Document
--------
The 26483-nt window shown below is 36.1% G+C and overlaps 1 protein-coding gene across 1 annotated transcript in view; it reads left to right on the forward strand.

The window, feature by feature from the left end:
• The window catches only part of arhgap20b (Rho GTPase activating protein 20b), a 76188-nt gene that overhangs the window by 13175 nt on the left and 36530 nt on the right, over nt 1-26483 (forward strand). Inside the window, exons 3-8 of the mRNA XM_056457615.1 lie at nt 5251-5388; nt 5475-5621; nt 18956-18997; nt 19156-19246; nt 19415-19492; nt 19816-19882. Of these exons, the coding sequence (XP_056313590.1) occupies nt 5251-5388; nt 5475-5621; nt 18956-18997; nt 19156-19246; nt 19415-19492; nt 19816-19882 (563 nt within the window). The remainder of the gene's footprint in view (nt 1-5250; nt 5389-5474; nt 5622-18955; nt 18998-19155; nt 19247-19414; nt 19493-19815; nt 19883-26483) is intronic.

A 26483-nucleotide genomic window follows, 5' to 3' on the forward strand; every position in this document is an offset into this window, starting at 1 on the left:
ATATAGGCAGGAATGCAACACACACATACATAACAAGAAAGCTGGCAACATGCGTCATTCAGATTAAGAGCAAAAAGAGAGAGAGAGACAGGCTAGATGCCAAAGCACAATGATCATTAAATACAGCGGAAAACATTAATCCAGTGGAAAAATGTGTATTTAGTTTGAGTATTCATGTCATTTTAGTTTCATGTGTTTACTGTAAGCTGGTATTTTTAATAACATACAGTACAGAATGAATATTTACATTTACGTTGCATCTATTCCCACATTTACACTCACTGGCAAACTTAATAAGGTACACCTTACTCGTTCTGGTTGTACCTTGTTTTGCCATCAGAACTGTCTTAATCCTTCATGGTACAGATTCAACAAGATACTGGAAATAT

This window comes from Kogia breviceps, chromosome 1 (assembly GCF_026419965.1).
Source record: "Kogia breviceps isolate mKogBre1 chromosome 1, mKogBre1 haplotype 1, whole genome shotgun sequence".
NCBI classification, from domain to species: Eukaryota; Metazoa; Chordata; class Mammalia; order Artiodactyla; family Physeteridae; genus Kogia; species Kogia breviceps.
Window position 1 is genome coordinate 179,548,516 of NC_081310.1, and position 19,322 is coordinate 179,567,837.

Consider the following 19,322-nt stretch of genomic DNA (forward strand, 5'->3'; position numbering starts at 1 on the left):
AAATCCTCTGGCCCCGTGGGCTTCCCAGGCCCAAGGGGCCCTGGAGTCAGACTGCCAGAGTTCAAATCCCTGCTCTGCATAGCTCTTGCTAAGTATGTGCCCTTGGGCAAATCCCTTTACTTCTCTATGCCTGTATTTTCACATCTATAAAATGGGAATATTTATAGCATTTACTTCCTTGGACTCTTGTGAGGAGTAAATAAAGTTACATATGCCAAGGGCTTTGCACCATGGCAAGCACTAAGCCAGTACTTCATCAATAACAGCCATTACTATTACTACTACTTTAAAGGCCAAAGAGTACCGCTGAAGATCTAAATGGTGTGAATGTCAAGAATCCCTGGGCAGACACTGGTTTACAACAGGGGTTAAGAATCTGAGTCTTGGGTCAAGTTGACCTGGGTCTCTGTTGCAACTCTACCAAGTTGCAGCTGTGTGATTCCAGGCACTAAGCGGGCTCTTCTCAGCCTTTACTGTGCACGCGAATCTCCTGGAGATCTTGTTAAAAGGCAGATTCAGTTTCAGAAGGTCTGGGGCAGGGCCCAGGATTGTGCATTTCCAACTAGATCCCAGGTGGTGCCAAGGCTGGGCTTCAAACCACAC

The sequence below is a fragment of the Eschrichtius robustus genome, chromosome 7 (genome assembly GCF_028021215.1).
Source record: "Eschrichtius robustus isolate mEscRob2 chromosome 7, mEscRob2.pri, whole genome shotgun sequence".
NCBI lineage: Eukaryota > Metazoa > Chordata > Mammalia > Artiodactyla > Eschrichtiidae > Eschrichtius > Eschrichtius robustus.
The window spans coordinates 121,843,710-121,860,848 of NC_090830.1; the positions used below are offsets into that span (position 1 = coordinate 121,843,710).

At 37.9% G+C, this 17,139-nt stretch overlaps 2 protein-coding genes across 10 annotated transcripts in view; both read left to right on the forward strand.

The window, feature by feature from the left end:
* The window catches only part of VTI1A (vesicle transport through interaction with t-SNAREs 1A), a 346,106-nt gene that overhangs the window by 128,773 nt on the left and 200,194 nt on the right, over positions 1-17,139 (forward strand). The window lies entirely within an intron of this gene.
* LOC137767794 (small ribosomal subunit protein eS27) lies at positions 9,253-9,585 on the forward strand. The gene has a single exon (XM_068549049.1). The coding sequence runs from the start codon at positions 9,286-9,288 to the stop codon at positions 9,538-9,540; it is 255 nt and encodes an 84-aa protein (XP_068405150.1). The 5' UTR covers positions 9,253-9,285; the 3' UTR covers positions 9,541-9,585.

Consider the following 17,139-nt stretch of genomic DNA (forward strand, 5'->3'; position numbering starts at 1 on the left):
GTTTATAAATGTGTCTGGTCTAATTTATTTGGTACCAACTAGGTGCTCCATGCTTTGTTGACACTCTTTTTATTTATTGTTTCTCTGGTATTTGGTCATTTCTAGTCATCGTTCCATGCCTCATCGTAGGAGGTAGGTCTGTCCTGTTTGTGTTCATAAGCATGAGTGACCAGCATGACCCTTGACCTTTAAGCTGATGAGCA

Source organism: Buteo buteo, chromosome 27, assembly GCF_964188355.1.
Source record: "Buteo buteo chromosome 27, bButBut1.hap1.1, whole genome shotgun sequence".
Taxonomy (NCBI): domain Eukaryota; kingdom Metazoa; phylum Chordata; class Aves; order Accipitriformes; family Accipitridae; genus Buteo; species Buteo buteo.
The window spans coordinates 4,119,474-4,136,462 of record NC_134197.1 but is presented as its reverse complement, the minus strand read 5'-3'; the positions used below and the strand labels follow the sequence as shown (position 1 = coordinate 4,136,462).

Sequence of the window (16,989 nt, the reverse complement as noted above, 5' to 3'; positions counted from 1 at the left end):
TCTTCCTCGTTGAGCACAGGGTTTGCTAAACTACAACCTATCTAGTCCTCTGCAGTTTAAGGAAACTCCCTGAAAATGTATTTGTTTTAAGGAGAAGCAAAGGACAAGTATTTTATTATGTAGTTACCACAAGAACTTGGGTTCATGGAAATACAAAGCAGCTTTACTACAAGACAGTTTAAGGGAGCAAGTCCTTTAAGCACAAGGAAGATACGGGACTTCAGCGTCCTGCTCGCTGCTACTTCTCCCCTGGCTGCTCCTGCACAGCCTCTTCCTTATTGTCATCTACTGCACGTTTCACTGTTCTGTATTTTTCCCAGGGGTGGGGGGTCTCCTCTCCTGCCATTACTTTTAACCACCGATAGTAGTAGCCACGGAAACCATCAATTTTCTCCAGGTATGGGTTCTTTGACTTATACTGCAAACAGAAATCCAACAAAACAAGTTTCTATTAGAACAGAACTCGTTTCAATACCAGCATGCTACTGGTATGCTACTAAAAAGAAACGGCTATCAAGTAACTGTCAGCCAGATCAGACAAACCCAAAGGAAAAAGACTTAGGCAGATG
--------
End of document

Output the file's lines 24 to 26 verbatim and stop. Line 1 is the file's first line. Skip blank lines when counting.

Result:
Taxonomy (NCBI): domain Eukaryota; kingdom Metazoa; phylum Chordata; class Aves; order Accipitriformes; family Accipitridae; genus Buteo; species Buteo buteo.
The window spans coordinates 4,119,474-4,136,462 of record NC_134197.1 but is presented as its reverse complement, the minus strand read 5'-3'; the positions used below and the strand labels follow the sequence as shown (position 1 = coordinate 4,136,462).

Sequence of the window (16,989 nt, the reverse complement as noted above, 5' to 3'; positions counted from 1 at the left end):